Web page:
Are you interested in delving into your family history and tracing your genealogy? We’ve collected the best resources to help you get started.
Are you interested in delving into your family history and tracing your genealogy?
Perhaps television shows like “Genealogy Roadshow” and “Who Do You Think You Are” have piqued your interest, or maybe you just want to find out if those family stories about Great-Granddad are really true.
We’ve collected the best resources, tutorials, and getting-started guides to help you begin your genealogical research. You might be surprised what you find out!
As you do your research, be sure to search the database of obituaries at Legacy.com. Obits often provide facts that make it easier to locate other public records: maiden names, dates and locations of birth and marriage, parents’ names, and information that you won’t find in public census records.
Carved into the solid granite of a mountain in the Wasatch Mountain Range, located in the Little Cottonwood Canyon, 20 miles southeast of Salt Lake City, Utah, is a place that stores information about the births, marriages, and deaths, of more than 2 billion people.
The ‘Freedmen’s Bureau Project’ is a digital genealogy project that aims to trace the descendants of freed slaves.
Online records have made it easier than ever to trace your roots.
You will find your research more productive if you clearly identify your research goals, develop a research plan and focus on their completion.
Thanks to recent advancements in DNA science, people can now discover potentially life-changing information by simply mailing off a saliva sample for testing.
Building your family tree can cost money, but there are free resources for those in the know.
Numerous articles are available on FamilySearch Wiki to help you get started in researching your family history.
Have you ever scaled a tree and sat enjoying the view? Well, get ready to climb. But this tree—and the view from it—will be the most fascinating you’ve ever seen. Your family will want to climb the tree someday too, so it’s important to carefully record your findings in a permanent place for everyone to enjoy long after you have become their ancestor.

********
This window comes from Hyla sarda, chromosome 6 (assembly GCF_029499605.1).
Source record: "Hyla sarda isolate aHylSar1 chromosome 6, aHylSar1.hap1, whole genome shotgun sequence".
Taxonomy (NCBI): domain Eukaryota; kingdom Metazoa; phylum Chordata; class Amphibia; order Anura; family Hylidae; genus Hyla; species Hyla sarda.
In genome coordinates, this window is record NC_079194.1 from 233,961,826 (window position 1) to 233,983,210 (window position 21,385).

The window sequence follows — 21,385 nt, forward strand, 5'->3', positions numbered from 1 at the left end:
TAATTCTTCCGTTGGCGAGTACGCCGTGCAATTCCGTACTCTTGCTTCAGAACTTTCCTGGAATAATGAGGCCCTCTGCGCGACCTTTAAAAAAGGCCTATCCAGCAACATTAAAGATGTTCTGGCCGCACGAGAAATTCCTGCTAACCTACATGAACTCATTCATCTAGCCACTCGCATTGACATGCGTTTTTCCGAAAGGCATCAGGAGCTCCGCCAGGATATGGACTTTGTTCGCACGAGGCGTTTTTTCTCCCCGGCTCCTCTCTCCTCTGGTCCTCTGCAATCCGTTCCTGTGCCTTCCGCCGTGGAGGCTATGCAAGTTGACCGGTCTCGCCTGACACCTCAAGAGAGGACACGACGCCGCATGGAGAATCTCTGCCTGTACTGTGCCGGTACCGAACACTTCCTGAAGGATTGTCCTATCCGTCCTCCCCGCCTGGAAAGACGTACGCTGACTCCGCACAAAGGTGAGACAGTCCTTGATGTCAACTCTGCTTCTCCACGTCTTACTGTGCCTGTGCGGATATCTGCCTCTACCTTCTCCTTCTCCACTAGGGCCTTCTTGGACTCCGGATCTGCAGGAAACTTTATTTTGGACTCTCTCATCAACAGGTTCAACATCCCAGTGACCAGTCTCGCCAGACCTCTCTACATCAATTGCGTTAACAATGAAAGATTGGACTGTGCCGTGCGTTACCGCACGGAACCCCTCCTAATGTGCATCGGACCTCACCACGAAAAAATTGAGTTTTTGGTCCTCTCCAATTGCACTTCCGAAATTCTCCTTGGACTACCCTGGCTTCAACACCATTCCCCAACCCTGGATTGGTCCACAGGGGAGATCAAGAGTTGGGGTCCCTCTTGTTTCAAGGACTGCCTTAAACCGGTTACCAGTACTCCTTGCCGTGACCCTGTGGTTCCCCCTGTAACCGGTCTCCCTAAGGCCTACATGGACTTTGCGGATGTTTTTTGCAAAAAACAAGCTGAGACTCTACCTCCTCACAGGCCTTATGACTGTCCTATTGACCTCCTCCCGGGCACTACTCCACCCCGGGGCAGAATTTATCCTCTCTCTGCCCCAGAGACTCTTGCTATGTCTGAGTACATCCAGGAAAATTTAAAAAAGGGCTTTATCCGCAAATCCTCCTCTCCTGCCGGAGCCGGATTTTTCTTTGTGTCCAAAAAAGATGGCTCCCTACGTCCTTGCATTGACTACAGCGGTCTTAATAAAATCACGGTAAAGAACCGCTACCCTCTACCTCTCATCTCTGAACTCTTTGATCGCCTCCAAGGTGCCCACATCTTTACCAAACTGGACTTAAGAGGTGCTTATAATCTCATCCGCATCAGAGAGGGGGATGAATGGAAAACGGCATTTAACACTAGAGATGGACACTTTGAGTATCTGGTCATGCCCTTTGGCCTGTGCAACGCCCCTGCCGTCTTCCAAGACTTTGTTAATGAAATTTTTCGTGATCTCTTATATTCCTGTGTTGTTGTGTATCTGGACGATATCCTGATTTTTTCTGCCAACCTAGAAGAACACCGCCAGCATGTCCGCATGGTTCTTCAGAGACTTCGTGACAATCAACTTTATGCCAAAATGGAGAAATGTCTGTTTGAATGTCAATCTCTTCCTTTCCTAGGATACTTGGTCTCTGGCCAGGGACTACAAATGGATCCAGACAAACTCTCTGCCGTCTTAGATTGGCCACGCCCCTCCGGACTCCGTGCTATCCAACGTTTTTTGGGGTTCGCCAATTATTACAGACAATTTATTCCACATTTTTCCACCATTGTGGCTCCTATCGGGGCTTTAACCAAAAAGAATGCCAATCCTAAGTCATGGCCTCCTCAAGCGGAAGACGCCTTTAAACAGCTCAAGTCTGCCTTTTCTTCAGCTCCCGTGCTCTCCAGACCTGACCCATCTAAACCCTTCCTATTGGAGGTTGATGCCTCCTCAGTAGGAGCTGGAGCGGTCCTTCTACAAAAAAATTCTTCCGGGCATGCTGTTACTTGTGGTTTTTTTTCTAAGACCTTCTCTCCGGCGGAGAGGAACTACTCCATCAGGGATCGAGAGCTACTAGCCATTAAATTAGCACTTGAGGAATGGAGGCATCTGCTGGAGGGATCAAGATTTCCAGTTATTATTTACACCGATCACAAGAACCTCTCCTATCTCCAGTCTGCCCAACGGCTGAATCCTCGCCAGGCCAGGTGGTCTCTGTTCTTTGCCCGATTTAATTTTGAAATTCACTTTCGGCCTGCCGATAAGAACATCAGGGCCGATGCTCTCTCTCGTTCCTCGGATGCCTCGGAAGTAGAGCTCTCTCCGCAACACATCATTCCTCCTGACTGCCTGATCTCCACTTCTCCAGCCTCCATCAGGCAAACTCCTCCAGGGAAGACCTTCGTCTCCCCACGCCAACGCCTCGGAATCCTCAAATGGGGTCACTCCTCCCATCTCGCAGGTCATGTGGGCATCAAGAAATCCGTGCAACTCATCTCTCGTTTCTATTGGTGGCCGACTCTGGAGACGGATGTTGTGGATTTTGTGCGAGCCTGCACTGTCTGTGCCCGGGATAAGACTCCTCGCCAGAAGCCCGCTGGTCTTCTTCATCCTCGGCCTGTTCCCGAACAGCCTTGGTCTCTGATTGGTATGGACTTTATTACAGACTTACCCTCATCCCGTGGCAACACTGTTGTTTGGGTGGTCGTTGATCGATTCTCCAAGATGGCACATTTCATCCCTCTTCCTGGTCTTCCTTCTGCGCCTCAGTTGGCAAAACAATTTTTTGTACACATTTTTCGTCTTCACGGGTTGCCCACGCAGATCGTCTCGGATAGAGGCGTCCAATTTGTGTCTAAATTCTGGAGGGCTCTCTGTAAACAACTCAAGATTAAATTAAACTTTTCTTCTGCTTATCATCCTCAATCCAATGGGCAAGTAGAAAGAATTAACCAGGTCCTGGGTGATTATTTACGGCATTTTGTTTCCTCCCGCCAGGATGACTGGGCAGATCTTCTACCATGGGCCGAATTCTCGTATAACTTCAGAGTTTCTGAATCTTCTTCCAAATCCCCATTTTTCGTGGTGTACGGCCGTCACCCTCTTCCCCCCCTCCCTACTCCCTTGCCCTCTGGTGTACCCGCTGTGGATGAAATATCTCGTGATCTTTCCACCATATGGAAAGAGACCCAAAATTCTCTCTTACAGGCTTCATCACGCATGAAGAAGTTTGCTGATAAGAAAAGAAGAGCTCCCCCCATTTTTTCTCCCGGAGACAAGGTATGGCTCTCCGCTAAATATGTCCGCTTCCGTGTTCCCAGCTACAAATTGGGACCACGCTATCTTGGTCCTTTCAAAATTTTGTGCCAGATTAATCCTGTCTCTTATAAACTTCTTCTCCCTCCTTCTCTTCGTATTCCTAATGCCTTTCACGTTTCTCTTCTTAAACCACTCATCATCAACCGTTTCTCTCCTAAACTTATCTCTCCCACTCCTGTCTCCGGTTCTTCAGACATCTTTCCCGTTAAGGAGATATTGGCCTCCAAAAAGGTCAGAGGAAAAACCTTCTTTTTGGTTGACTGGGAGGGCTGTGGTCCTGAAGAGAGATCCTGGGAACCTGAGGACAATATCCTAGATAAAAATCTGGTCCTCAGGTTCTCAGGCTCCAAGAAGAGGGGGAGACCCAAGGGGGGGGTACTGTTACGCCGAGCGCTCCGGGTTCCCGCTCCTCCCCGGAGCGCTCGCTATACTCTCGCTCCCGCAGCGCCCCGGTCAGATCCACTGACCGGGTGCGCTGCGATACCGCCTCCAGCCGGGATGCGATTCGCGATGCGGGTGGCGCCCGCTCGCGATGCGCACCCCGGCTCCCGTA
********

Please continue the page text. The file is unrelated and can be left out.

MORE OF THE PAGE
Cyndi’s List has been a trusted genealogy research site for more than 20 years. Cyndi’s List is free for everyone to use and it is meant to be your starting point when researching online.
Learn how you can use the resources at the United States National Archives to explore your family’s ancestry.
As kids across the country enjoy their break from the books this summer, we just released a collection of more than one million historical yearbook records (featuring more than 100,000 pages), helping shed light on Canadian high school and university attendees from years past.
One of the more overlooked documents in trying to find information about an ancestor is the prayer card, or funeral card. When someone dies, depending on religious or ethnic customs, a viewing at a funeral home may be held, allowing family and friends to pay their respects. At the viewing, or wake, small cards with religious imagery on one side and the deceased person’s name, date of death (and sometimes birth date or photo), and a prayer are available for mourners as a remembrance.
Photographs are the treasures of any family history collection. Documents can verify kinship and share the details of everyday life, but photos allow us to see firsthand the same eyes or broad smile we inherited from our forebears. Organizing all those photos may seem overwhelming, but with a simple plan you can organize and preserve your photos for the next generation.
If you’ve ever wondered when the sci-fi-tinged future will arrive, the answer seems to be that it’s already here… or, at least, the genetic testing part of it is.